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Elizabeth Flores Negri v. Rector of the National University of Asunción

Case number:
S.D. No. 40
Country:
Paraguay
Date of decision:
31 July 2007
Court / Arbiter:
Court of Liquidation and Judgment ( First instance )

Relevant law :

Decision:

The Paraguayan Constitution provides that people have the right to petition governmental authorities for information as well as the right to be provided with that information, unless the authority timely responds with an exception specifically provided for by the American Converntion of Human Rights and related regional jurisprudence.


Keywords:
Constitution
Format (of information requested, the request itself, appeal)
Freedom of expression (including RTI as element of or integral to)
International law
Private entities (including entities that perform public functions or receive public funds, entities that manage privatized assets, state owned enterprises)

Case details:

Facts

Under the sponsorship of Lawyers for the Defense of the People, Elizabeth Flores Negri brought an action against the Rectorship of the National University of Asunción, a public university, seeking a copy of certain Scholarship Regulations approved by Resolution no. 71’00’2005 – act no. 5 of 9 March 2005 (pg. 291). The Rectorship denied the request on technical grounds, alleging that the document was unsigned and not submitted in the proper format, but eventually provided the information (pg. 291). Negri and the Lawyers challenged the initial refusal by alleging that it violated their right to petition authorities and gain access to public sources of information (pg. 292-93).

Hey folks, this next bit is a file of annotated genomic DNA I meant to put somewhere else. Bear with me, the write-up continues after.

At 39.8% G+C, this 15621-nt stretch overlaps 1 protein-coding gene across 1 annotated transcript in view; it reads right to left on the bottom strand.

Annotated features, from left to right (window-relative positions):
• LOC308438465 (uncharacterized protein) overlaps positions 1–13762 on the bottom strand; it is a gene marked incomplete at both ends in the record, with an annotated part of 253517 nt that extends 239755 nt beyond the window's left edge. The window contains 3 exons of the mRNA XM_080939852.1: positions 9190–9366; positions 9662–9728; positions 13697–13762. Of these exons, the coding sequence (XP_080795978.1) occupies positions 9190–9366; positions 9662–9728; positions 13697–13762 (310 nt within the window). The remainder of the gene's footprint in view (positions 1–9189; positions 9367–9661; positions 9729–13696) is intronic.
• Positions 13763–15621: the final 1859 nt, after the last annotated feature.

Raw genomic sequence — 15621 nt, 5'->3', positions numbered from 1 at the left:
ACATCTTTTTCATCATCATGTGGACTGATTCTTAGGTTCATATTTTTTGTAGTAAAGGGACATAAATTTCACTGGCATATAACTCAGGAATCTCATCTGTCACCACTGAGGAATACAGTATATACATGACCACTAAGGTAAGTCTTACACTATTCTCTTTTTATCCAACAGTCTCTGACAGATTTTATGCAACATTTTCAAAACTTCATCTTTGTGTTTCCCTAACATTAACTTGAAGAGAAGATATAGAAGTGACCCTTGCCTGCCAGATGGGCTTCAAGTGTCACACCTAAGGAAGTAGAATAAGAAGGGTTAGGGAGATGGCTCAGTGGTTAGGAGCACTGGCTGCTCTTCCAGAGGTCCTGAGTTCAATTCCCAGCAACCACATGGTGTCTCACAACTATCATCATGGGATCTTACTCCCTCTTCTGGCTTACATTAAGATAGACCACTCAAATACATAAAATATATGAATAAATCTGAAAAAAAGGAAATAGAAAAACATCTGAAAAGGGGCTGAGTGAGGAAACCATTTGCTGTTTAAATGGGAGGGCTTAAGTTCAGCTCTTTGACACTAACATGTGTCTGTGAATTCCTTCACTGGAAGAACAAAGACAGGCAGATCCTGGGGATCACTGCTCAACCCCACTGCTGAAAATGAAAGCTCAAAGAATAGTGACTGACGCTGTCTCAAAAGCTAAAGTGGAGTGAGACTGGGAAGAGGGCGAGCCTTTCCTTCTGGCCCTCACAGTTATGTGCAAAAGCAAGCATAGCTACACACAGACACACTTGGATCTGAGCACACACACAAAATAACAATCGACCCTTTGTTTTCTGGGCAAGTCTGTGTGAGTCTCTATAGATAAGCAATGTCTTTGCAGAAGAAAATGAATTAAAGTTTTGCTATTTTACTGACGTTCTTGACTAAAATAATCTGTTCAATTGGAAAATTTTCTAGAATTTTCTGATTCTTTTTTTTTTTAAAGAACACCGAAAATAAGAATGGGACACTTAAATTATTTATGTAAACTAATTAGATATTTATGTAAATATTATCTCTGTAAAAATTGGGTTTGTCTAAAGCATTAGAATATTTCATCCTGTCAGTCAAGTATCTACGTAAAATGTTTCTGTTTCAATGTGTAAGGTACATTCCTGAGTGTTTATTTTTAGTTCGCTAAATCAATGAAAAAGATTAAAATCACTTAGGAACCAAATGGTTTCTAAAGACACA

Decision

The Court noted that the subsequent publishing of the information did not moot Negri’s case (pg. 293). As to the merits, the Court concluded (1) that Article 40 of the Constitution provides every person with the right to petition authorities for information, and that those authorities must respond within a specific time frame according to the methods prescribed by the government; and (2) that Article 28 of the Constitution establishes the right of the people to receive truthful, responsible and unbiased information, and also that public information sources are free for all persons. The Court relied in part on Article 13 of the American Convention of Human Rights, which establishes freedom of thought and expression, and the Inter-American Court of Human Rights 2006 decision in Claude Reyes v. Chile, which states that Article 13 provides for a right to receive information, and the affirmative obligation of the state to provide it to a requester or to respond by providing a suitable justification for non-disclosure (pg. 294-95).

Resources:

Judgment of the Court.